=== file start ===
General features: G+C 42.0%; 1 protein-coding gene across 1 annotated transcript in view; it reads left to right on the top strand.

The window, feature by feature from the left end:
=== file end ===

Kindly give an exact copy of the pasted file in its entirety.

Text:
General features: G+C 42.0%; 1 protein-coding gene across 1 annotated transcript in view; it reads left to right on the top strand.

The window, feature by feature from the left end: